But that’s not the worst of it: if you don’t get your cat to a vet right away and get him unblocked, he could die within hours. And it’s a really horrible death: the pain grows and grows until your cat may even cry out, the bladder gets bigger and bigger until it ruptures and dumps pee into your cat’s abdomen. The bladder rupture could also rupture blood vessels, so your cat could bleed to death.

I don’t know about you, but I wouldn’t wish this fate on my worst enemy, and certainly not on a cat I love with all my heart! So I’ll say it once again: If your cat is having trouble peeing, the first thing you need to do is take them to the vet to rule out disease or urethral obstruction.

Male cats are at higher risk of urethral obstruction because their urethras are longer and narrower than those of female cats.

A black cat sitting on a sisal rug, basking in a sun puddle.

Sinéad developed feline interstitial cystitis while we were living on the farm way back when. It was a very stressful time for all of us. Photo by JaneA Kelley

Tests your vet will run if your cat is having trouble peeing

So, you bring your cat to the vet because you saw her running back and forth to the litter box all morning and only a tiny bit of pee came out, and she’s been licking herself like crazy. Aside from a physical examination, what will your vet need to do in order to determine the cause of your cat’s FLUTD symptoms?

  • Urinalysis: Your vet will stick a tiny needle into your cat’s bladder and pull out some urine. They’ll test its pH (acidity or alkalinity) and look at it under a microscope to check for bacteria, stones, or crystals. I know a lot of us are on a budget–myself included–and sometimes we can’t afford to do every single test, but you absolutely must consent to a urinalysis. There is no way your vet will be able to determine why your cat has FLUTD without doing this test.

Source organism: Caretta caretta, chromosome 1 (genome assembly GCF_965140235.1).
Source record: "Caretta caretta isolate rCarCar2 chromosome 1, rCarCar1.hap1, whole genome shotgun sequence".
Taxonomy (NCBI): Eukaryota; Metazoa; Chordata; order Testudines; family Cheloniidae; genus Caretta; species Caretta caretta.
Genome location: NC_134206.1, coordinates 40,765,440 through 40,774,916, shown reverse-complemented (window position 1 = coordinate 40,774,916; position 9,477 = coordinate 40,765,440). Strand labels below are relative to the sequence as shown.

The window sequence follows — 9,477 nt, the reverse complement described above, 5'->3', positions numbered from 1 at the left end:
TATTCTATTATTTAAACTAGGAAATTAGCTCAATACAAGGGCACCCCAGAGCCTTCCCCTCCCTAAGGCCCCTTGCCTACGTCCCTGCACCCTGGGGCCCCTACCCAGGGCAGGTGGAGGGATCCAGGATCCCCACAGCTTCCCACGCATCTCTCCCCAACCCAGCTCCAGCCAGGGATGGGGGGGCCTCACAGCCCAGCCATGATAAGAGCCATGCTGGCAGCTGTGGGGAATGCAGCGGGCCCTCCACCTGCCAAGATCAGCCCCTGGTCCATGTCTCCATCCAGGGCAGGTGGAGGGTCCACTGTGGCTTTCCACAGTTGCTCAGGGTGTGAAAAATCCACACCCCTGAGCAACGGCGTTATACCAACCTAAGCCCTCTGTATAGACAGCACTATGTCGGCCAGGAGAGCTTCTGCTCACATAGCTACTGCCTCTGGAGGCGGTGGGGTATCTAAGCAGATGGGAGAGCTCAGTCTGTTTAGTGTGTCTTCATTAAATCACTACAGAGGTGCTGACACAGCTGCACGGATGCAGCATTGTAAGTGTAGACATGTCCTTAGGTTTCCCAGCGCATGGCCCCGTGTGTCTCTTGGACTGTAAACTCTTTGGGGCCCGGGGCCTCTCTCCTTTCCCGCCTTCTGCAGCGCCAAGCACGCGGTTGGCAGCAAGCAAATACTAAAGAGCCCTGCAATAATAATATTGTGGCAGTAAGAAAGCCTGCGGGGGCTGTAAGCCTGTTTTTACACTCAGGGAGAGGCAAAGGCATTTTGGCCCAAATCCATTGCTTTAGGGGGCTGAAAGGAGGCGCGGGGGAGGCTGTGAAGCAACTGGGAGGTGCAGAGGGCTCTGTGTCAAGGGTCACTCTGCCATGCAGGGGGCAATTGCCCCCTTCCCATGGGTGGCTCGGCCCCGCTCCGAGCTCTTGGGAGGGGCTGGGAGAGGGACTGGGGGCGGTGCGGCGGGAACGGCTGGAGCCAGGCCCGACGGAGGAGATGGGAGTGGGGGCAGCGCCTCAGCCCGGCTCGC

• Blood work: Your vet might take a blood sample and analyze the levels of various chemicals and enzymes in your cat’s blood, and how healthy your cat’s levels of various blood cells are. This information would help your vet see if your cat has a systemic infection, and it would also rule out conditions like diabetes and kidney disease.
  • X-rays: If your cat’s urinalysis reveals stones or crystals, your vet might take an X-ray to see if there are stones in your cat’s bladder. If there are, those stones need to be removed in order to prevent chronic pain and recurrent infections.